These airports often present challenges because of their geographic location or because of their design, because of these issues, maneuvering planes can be problematic for many of the pilots who fly to these locations. Because of the challenges of taking off and landing, these are considered to be the most dangerous airports in the world.
Gibraltar International Airport
If you look at this airport in this photograph, you may not be able to say what makes it so dangerous. Even if you don’t see a mountain or a short runway, the Gibraltar airport crosses the busiest street in the area. Due to its design, the traffic along Winston Churchill Avenue is stopped when planes land in order to avoid accidents.
Svalbard Airport, Norway
Svalbard Airport is the northernmost airport in the world which has frequent scheduled flights. This airport was originally constructed during second World War and wasn’t used for public flights until 1959. Surprisingly, this airport handles just over 154 thousand passengers each year.
Valid from October 1, Norway’s Ministry of Transport and Communication has decided to amend the status of Svalbard Airport Longyear from international to national, the Civil Aviation Authority Norway reports.
«Svalbard airport is not in line with international guidelines for international airports,» the ministry argues.
Kai Tak Airport, Hong Kong
With so many buildings north of the runway, landings required a lot of work from the pilots. Due to the dangerous location of the airport, it was eventually closed in 1925 and replaced by Hong Kong International Airport at Chek Lap Kok, a small island west of Hong Kong.
This airport has one of the shortest commercial runways in the world at just 4metersres (1,312 ft) and at both ends of the runway, you’ll find steep cliffs that drop off into the sea. Because of the length, jetliners aren’t allowed to land here, but it is open to smaller propeller aircraft.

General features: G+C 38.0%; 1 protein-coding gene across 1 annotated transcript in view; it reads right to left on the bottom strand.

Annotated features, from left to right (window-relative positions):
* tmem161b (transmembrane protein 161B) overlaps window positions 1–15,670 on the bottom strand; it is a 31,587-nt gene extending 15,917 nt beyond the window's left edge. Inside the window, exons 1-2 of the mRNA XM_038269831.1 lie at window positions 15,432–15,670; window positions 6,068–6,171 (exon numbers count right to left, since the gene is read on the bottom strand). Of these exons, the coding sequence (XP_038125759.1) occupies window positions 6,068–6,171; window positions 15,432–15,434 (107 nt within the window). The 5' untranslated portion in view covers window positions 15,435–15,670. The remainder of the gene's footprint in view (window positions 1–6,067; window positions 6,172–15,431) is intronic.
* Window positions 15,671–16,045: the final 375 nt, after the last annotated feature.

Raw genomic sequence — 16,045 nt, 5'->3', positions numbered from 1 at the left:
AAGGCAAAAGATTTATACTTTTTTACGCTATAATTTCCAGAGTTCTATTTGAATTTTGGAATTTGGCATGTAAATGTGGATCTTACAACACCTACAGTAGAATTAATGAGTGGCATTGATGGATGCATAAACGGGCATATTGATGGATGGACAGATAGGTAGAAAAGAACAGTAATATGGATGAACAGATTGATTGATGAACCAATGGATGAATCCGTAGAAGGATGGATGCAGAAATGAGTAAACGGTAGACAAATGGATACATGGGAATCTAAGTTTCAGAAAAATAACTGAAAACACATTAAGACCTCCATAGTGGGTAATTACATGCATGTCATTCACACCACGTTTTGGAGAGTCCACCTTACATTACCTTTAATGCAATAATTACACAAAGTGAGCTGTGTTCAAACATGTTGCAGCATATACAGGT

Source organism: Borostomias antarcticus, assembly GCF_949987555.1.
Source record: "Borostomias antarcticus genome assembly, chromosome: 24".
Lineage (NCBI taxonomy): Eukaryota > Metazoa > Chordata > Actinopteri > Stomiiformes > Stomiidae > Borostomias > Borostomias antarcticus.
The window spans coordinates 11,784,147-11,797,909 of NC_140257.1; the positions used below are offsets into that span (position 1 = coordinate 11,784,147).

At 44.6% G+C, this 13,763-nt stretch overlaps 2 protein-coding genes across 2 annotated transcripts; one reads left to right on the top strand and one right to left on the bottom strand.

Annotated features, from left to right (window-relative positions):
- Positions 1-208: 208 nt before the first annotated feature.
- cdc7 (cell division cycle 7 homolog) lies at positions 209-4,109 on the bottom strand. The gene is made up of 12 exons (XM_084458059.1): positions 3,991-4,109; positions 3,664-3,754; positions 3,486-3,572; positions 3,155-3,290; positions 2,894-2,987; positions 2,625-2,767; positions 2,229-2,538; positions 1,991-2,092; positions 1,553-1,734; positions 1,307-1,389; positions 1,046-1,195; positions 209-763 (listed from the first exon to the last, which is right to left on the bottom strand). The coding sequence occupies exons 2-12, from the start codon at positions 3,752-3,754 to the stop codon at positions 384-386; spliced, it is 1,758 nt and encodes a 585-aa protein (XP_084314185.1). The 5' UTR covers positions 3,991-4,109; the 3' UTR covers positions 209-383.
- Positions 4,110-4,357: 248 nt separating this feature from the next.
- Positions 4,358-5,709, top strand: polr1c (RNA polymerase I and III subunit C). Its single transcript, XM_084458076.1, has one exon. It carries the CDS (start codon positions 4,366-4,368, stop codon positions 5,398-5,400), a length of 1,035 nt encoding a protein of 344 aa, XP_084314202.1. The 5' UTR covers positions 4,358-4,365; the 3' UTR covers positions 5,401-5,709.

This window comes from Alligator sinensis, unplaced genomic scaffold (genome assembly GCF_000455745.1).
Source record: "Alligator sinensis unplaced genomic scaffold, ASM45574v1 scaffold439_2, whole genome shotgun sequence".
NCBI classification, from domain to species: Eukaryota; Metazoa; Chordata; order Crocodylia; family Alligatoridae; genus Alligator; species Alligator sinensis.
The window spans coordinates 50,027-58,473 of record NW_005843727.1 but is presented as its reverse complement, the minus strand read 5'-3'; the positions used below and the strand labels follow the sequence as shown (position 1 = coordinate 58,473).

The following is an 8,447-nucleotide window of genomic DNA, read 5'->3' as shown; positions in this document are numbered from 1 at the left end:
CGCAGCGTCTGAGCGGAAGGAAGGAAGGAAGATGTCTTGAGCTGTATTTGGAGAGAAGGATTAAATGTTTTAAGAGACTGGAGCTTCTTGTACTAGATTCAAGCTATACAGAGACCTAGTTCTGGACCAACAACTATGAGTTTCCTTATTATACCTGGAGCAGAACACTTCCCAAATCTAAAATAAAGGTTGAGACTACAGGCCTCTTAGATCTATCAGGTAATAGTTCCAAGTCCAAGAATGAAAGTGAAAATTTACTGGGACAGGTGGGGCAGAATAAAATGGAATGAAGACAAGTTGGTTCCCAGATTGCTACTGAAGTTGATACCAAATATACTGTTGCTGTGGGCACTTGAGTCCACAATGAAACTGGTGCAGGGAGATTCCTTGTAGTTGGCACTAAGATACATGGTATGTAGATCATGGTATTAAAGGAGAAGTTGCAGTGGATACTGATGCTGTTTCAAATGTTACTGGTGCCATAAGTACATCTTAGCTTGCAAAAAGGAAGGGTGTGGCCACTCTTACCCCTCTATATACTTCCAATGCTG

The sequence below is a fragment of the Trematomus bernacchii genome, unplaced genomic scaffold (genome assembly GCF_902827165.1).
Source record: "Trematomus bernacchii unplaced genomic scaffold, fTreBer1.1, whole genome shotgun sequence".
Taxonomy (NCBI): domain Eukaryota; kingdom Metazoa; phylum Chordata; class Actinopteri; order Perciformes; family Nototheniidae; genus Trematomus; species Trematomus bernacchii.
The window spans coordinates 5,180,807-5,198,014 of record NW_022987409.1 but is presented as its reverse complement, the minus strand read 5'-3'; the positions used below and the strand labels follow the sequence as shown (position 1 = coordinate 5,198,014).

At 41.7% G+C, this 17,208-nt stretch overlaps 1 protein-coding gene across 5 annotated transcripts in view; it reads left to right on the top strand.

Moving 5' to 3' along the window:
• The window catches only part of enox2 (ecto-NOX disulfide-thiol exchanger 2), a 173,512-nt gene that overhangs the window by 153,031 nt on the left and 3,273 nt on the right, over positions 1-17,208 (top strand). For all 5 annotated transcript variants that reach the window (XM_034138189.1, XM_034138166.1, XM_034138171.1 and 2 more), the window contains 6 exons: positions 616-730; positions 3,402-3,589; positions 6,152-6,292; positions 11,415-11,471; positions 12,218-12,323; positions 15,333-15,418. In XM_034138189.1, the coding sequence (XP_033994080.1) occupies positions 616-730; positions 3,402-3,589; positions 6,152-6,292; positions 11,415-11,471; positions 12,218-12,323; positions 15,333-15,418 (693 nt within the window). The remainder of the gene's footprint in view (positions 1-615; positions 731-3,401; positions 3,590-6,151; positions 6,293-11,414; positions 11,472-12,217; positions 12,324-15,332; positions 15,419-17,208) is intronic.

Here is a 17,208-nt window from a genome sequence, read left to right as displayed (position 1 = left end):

Princess Juliana International Airport in St. Maarten
If you have heard about this airport, or at least you might have seen some pictures of a jet landing right over the touristy Maho Beach. The Princess Juliana Airport was initially built for smaller planes but has now grown to become the second busiest airport in the Eastern Caribbean. If you visit the beach sitting behind the runway, you might find it difficult to simply sit and enjoy it because of high winds and sand that gets blown around by planes on takeoff and landing.
Pilots who land at this airport also have to face a runway which is barely long enough for larger planes and due to surrounding terrain, pilots are forced to make a left or a right turn shortly after takeoff to avoid the mountains. Fortunately though, even though this airport was ranked the 4th most dangerous airport in the world, there have so far been no recorded accidents
Don Mueang International Airport, Thailand
This airport, called Thai by locals serves the greater area of Bangkok is the oldest operating airport in Asia, and one one of the oldest international airports in the world. We aren’t sure why, but someone probably thought a golf course between the runways was a good idea, so they built it. The golf course does of-course have some rule: no weapons and no pictures
LaGuardia Airport in New York
This airport has been compared to third world airports by the past US Vice President, Joe Biden. Fortunately, the airport has been approved for $3.6 Billion worth of upgrades to make it more modern. This airport is also in very close proximity to New York’s John F. Kennedy Airport and Newark Liberty Airport which also have high volumes of airplanes taking off and landing and any point of the day. For pilots flying to this airport, it requires a high level of precision.
Bangda Airport, China
The Bangda Airport is located in the Chamdo district of China. The elevation for this airport is 4334 meters above sea level which makes it the highest airport in the world. Due to lower air density, at the high altitude, this airport is equipped with a 4334 m runway to allow aircraft to takeoff and land at higher speeds.